The year 2017 marks a revolution in maritime communication as shipping embraces a smart and connected future. In an increasingly competitive world, the shipping industry requires innovative technological advancements, to improve and optimise areas like communication, safety and security, fleet management and tracking, and overall operational efficiency.

The shipping industry has long benefited from technological interconnectivity. Mark McCallum, Country Manager, South Africa, Orange Business Services, explains that new digital technology, materials and connectivity promise to making shipping safer, environmentally friendlier, and keep passengers and crew entertained.

“Wi-fi and broadband are such a part of life now that when we’re in places where the data signal doesn’t reach we struggle to cope, but for many people working at sea, digital exclusion is considered normal.

“Maintaining an always-on data stream to and from a ship is possible and more vessels are becoming connected as advances in digital, satellite and antenna technology make it possible for ships to become connected offices afloat. The data flow allows the ship to operate like a modern land-based office with broadband access to Internet, email and the cloud. A connected vessel can exploit technologies such as machine-to-machine communications. This then allows the ship’s vital systems to be closely monitored from a remote data centre, bringing benefits including increased fuel efficiency and advanced warning of component failure, or any other safety threats,” he explains.

Further, the Internet of Things (IoT) impacts all areas of shipping, from cargo carriers to cruise liners and fishing boats and there has been a rise in connected devices and sensors being used in more innovative ways. Alongside the rise of the IoT, every aspect of shipping has been touched by the integration of automation and big data.

Cloud computing also plays an important role in the shipping industry. As companies utilise the cloud to allow business applications to be accessed both onboard and ashore, terabytes of data are streamed to shore and collected by company-wide operations. Mining and analysis of this data brings new transparency, and enables real-time experimentation and monitoring, which informs business decisions and drives product and service innovation.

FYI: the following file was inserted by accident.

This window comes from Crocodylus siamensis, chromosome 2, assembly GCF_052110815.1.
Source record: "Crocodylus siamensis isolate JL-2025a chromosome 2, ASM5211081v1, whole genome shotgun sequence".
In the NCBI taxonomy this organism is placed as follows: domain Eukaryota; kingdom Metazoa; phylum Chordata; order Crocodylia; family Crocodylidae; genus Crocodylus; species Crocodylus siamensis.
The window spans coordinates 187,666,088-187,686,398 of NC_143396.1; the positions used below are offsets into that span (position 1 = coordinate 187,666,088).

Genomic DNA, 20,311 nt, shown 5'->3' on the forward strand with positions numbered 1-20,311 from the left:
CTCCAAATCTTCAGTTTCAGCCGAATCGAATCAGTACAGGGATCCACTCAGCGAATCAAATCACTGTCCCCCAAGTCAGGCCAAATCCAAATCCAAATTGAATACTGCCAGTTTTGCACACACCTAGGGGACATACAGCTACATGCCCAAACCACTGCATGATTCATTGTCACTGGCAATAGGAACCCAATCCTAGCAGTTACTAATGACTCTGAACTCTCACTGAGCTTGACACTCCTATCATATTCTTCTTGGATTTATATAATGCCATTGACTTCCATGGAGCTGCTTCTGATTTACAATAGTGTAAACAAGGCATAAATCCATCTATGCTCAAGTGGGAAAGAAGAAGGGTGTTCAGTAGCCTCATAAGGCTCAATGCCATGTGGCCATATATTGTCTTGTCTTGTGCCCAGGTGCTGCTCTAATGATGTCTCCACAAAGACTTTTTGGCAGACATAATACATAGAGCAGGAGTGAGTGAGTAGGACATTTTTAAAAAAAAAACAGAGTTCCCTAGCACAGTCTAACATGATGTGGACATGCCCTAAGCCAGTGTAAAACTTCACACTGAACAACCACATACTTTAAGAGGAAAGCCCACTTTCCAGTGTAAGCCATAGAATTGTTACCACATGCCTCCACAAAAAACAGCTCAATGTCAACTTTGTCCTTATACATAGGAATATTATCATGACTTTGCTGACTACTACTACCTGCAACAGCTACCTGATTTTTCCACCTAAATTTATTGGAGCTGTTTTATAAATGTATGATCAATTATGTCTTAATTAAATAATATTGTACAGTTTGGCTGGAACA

VSAT solutions also contribute to the development of the maritime industry as integrated satellite solutions support applications onshore and at sea, and the satellite network plays a key role in improving crew welfare during long journeys. A recent example of this is Russian fishing fleet operator Dobroflot Corporate Group who chose a fully managed maritime satellite solution from Orange Business Services to connect its 14 vessels and onshore operations.

The solution makes it possible to access business-critical applications onboard, wherever the vessels are located. It also provides crews with a full range of ship-to-shore communications and entertainment services, allowing for more comfortable working conditions during the long periods at sea.

“Harvesting and processing fish during long periods at sea is tough work, and modern ICT technologies can help the entire crew stay connected. Another of our main goals was to introduce new communication technologies on our vessels, and we wanted an out-of-the-box communication solution with a predictable budget. Our partner Orange Business Services has offered us just that,” said Yuri Badodin, Technical Director, Dobroflot Corporate Group.

“Orange has connected hundreds of vessels all around the world with satellite services, but this is our first fully-managed maritime VSAT solution in Russia. As a leader in the fishing industry, Dobroflot Corporate Group understands just how crucial it is to have reliable connectivity. We are certain that our solution will help with the digital transformation of its business, introducing them to new opportunities for work at sea,” says McCallum.

Today’s connectivity is helping transform ships into branch offices at sea. The maritime sector faces numerous challenges, such as vessel safety, navigation, weather and crew welfare, which all impact their ability to operate efficiently. “A powerful communications infrastructure fulfills essential navigational, safety and compliance requirements. Critical vessel management tasks can be performed from shore, without the need to have specialists on board.  Additional voice and data transmission capacity also improves quality of life for all crew members,” states McCallum.

For many shipping professionals this may sound bewildering, but for those already investing in high-bandwidth IP communications infrastructure, the possibilities are becoming clearer.

“Shipping will change, but the extent to which it is the master of its own destiny depends upon the current generation of leaders fully using technology to their advantage. Failure to do so opens the door to new and aggressive cross-industry competitors who most certainly will.

“The maritime sector is undergoing its own digital transformation, as network infrastructures are expanded and upgraded. This helps shipping companies manage their fleets more efficiently, achieve fuel savings, and also outsource more tasks to the shore. Additionally, maritime broadband has positive implications for crew welfare and retention because it allows crews to connect with their families and friends ashore and gives access to online entertainment and training,” McCallum concludes.

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